Section III. THE HARRIS-KEFAUVER AMENDMENTS
The Harris-Kefauver Amendments were added to the Food, Drug, and Cosmetic
Act in 1962. Although the provisions of this amendment are probably not as well known
by many people as the Durham-Humphrey Amendment, the Harris-Kefauver
Amendment is still important in the area of pharmacy.
PROVISIONS OF THE HARRIS-KEFAUVER AMENDMENTS
The most important provisions of the Harris-Kefauver Amendments as applied to
pharmacy practice are:
a. A drug item must be proven safe and effective before it can be sold.
b. Drug manufacturers must register on an annual (yearly) basis with the Food
and Drug Administration (FDA). In addition, these manufacturers must be inspected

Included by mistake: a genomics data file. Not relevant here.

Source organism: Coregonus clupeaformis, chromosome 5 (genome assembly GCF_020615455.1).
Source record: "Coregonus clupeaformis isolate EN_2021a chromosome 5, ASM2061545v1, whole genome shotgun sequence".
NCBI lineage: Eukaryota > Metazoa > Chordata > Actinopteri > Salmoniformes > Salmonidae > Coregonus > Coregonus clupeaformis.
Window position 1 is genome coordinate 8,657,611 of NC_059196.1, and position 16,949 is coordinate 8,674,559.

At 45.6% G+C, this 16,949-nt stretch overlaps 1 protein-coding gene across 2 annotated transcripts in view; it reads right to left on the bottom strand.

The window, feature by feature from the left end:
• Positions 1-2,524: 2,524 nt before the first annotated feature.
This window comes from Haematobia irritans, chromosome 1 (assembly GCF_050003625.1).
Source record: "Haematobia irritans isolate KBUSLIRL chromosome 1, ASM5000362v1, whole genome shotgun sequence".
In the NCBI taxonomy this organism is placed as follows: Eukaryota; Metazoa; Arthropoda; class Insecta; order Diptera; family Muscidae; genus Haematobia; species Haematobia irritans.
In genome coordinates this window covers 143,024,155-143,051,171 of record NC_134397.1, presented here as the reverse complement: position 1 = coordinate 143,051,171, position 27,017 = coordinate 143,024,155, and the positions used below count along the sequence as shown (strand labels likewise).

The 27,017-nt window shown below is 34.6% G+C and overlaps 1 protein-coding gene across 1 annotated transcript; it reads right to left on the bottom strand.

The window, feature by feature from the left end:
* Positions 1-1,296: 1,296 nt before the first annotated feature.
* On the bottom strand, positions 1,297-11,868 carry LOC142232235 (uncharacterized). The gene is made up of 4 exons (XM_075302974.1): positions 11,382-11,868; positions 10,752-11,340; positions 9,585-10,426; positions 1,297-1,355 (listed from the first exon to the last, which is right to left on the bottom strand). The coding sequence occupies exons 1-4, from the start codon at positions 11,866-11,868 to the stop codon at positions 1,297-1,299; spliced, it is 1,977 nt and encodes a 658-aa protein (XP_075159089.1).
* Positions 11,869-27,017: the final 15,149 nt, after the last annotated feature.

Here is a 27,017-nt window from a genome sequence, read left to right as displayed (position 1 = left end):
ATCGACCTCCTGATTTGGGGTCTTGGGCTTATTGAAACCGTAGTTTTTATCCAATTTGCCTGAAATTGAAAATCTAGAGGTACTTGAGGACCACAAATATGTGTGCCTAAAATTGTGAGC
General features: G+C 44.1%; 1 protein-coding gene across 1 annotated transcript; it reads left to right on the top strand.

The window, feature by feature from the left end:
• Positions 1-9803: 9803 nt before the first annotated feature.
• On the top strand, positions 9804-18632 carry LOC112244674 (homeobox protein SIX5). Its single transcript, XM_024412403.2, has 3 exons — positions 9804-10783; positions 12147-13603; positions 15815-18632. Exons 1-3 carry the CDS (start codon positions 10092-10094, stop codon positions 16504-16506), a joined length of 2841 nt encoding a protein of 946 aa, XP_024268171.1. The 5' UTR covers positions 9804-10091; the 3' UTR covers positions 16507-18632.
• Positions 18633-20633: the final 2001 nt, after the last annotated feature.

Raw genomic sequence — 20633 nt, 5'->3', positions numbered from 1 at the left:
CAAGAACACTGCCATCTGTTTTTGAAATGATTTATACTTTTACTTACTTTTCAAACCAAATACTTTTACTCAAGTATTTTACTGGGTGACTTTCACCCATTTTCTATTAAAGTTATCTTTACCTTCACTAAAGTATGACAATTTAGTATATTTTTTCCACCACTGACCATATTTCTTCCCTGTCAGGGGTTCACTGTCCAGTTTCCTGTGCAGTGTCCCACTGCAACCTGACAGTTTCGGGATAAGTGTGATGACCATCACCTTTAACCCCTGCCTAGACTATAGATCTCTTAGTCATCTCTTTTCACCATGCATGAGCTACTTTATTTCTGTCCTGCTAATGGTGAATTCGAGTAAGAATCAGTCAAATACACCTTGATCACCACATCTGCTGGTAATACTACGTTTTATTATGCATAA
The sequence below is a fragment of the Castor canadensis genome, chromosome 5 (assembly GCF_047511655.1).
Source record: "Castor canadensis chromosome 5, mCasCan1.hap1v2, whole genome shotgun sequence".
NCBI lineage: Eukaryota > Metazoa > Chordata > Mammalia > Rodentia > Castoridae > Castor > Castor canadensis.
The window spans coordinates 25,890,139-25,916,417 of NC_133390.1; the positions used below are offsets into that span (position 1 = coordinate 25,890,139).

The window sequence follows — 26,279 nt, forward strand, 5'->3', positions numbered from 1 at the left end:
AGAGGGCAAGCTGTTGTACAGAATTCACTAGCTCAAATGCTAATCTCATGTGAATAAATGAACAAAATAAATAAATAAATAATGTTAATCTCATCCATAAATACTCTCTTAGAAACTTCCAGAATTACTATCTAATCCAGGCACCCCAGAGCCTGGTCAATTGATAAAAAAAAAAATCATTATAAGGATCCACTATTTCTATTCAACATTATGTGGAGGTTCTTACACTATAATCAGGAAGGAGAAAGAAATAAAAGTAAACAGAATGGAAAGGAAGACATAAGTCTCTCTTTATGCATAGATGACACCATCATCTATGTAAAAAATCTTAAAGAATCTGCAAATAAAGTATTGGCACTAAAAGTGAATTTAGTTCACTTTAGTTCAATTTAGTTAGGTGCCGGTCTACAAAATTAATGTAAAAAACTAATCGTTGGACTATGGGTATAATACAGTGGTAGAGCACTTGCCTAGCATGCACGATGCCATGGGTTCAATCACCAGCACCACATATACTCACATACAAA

once every two years.
c. The generic name of the item must be written on the item's label and the
generic name must be used in the advertising for the item.
The Harris-Kefauver Amendments also have provisions that govern
the reporting of adverse drug reactions and the testing of investigational
drugs. In the Army, adverse drug reactions are reported following the
guidelines of AR 40-2.
An investigational drug is a new drug that has not yet been approved
by the Commissioner of Food and Drugs, Department of Health and
Welfare, (FDA) for general use by the public as a safe and effective
drug. No investigational drug will be used without the prior written
approval of the Surgeon General. See AR 40-7 Use of Investigational
Drugs in Humans) for specific information about investigational drugs.